What happened to all the Game of Thrones backstabbing?

George RR Martin's fantasy world and business have many parallels, claim the authors. But their book is too short of gore and thrills, says Elizabeth Anderson.

by Elizabeth Anderson
Last Updated: 27 May 2015

Game of Thrones is not for the faint-hearted. With murder, betrayal, back-stabbing, incest and bribery around every corner, the TV series is gripping – and stomach-churning – viewing.

Based on medieval fantasy novel series A Song of Ice and Fire by George RR Martin, Game of Thrones follows the battle between various noble families of the fictional Seven Kingdoms of Westeros to gain control of the Iron Throne.

The show has already provided the inspiration for many personality quizzes and countless fancy dress parties. So it’s not surprising that someone has bravely decided to draw parallels to today’s business world. The result is Game of Thrones on Business, a book that promises to explain what a fantasy involving dragons, ice monsters and heads on spikes can teach us about business.

However, if you’re hoping for a rip-roaring read, detailing the most gruesome and sordid parts of corporate life, you’ll be disappointed. Authors Tim Phillips, a freelance journalist, and Rebecca Clare, a business editor and publisher, make comparisons that are disappointingly lacking in detail. For instance, one of the authors’ early associations is between the powerful and cruel Tywin Lannister and Apple genius Steve Jobs. Tywin Lannister, the head of House Lannister, the wealthiest and most powerful family in the Seven Kingdoms, is obsessed with legacy. ‘Before long, we’ll be rotting in the ground,’ he famously tells his son. ‘It’s the family name that lives on, not your personal glory, not your honour.’

Glimpses of Tywin can be found in Jobs, the authors argue. Innovation is a team effort and many could have a legitimate claim on the invention of the iPod. However, few of them profited anything like as much as Jobs, they say. He had charisma and a belief in his own greatness – he was Apple.

Unfortunately, the analogy stops there, before we are swiftly moved on to a new chapter telling us not to embellish our cvs. The authors could have dug deeper to find out more about similarities in their personalities. Both are clearly complex, powerful characters, willing to make unpopular decisions if they think they are for the greater good.

The 128-page book has 30 chapters, and each opens with a quote from the series and a brief description of the context. It then takes us through an explanation of how this applies to modern-day business scenarios. While some of the comparisons between medieval tyrants and business leaders seem justified, others are forced and predictable.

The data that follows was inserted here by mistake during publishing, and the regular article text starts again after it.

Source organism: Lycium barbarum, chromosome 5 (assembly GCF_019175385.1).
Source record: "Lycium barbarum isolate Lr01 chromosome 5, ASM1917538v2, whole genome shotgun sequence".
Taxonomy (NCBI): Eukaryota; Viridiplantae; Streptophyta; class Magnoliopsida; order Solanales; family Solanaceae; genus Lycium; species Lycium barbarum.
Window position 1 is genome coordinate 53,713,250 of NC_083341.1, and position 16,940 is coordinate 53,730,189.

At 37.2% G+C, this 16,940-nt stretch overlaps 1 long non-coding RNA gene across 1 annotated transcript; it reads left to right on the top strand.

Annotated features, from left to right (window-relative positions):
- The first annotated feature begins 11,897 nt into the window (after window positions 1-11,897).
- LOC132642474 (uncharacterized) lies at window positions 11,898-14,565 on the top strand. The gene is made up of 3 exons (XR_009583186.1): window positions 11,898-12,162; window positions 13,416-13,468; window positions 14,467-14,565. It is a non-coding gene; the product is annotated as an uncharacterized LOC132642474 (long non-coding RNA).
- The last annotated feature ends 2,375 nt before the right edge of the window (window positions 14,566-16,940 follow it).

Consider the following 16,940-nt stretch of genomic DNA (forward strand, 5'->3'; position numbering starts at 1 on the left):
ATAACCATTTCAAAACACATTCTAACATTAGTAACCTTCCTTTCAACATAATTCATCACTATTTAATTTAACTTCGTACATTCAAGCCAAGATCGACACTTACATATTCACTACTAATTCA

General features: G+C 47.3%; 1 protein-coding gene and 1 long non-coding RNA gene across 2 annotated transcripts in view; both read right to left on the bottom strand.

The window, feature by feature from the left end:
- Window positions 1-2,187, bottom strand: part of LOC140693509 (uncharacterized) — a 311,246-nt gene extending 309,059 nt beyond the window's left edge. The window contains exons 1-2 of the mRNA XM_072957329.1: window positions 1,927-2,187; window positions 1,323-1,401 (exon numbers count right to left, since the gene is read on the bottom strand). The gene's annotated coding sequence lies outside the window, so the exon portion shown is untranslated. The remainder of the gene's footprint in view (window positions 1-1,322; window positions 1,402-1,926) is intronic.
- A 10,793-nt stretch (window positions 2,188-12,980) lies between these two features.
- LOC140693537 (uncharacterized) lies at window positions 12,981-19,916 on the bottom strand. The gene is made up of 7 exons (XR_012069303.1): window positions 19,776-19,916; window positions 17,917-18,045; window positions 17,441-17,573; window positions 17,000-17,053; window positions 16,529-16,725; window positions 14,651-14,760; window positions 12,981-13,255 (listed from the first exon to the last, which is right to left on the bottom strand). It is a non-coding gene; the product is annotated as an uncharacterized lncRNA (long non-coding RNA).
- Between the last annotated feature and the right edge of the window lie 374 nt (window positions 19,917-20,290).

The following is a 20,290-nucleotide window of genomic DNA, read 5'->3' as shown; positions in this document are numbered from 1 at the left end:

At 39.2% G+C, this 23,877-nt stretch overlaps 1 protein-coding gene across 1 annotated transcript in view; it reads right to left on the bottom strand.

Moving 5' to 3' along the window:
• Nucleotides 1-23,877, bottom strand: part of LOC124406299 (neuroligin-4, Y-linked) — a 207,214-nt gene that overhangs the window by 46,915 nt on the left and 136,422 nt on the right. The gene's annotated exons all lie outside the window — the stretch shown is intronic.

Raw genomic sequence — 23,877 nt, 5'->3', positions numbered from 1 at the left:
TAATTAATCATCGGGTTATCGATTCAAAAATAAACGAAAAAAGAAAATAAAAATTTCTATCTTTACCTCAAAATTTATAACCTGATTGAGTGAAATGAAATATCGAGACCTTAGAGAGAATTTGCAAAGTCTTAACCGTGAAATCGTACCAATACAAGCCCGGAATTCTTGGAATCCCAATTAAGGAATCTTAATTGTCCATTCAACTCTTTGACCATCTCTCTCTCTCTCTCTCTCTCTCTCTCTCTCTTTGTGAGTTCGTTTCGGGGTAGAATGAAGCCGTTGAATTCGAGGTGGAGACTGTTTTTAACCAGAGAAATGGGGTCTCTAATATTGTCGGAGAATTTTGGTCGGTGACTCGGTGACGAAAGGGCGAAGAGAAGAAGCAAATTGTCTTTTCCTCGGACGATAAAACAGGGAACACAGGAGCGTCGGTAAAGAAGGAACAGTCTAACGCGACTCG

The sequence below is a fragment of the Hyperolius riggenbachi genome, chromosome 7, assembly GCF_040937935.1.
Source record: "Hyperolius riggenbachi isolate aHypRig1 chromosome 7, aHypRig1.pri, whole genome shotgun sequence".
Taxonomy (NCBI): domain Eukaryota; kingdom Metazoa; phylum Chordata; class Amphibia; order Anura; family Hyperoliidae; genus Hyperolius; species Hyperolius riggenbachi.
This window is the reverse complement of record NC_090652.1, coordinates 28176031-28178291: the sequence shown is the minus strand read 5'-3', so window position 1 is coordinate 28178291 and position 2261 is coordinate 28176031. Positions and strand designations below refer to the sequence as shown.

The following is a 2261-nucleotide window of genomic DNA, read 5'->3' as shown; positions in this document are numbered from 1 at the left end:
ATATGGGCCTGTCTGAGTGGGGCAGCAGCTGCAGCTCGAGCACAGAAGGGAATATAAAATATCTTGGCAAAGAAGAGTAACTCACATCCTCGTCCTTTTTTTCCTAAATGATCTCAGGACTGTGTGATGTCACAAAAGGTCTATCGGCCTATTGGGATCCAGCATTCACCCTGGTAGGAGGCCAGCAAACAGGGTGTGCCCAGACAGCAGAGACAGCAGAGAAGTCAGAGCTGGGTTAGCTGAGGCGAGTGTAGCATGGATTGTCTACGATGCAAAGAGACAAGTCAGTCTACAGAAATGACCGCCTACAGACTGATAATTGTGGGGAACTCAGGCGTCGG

In chapter three, ‘Don’t mix business and pleasure’, we learn what Night’s Watchman Jon Snow has in common with Bill Clinton. The authors talk about Snow infiltrating the wilding camp and falling for ‘passionate warrior woman Ygritte’, warning that sleeping with the boss can damage your chances of promotion. The tale then comes round to Clinton and Monica Lewinsky, a story that has been told countless times. Give us a newer scandalous affair and tell us something we don’t already know.  

The chapter about ‘Playing the waiting game’ makes the spot-on point that being first to market doesn’t make you any more likely to succeed. Have you heard of Six Degrees, Archie and Star Safety Razor? These were the first social media, search engine and safety razor companies. But it’s Facebook, Google and Gillette that are household names.

In Game of Thrones, one of the most controversial scenes is the Red Wedding, which takes place in the third book and series three. Here most of the best-loved characters are brutally killed off. Phillips and Clare offer a theory on why this shocked us: we’d invested in these key characters for so long that to see them die felt like a personal assault. Sadly, the business lessons are unclear. The authors give us the example of British Gas, which was fined £11.1m by regulator Ofgem for failing to deliver on lower prices for customers and to meet energy-saving targets set by the government. The link is tenuous. It’s hardly mass murder.

Fans will find this book an intriguing desk piece or a novel gift for a fellow fan. As someone who has read all the books, I think there are many scenarios the authors have left out. Game of Thrones is a delicious mix of gore, infighting, backstabbing and political intrigue. This book feels tame in comparison.

Elizabeth Anderson is a business reporter at the Telegraph and a former section editor on MT.

Game of Thrones on Business by Tim Phillips and Rebecca Clare is published by Infinite Ideas at £9.99

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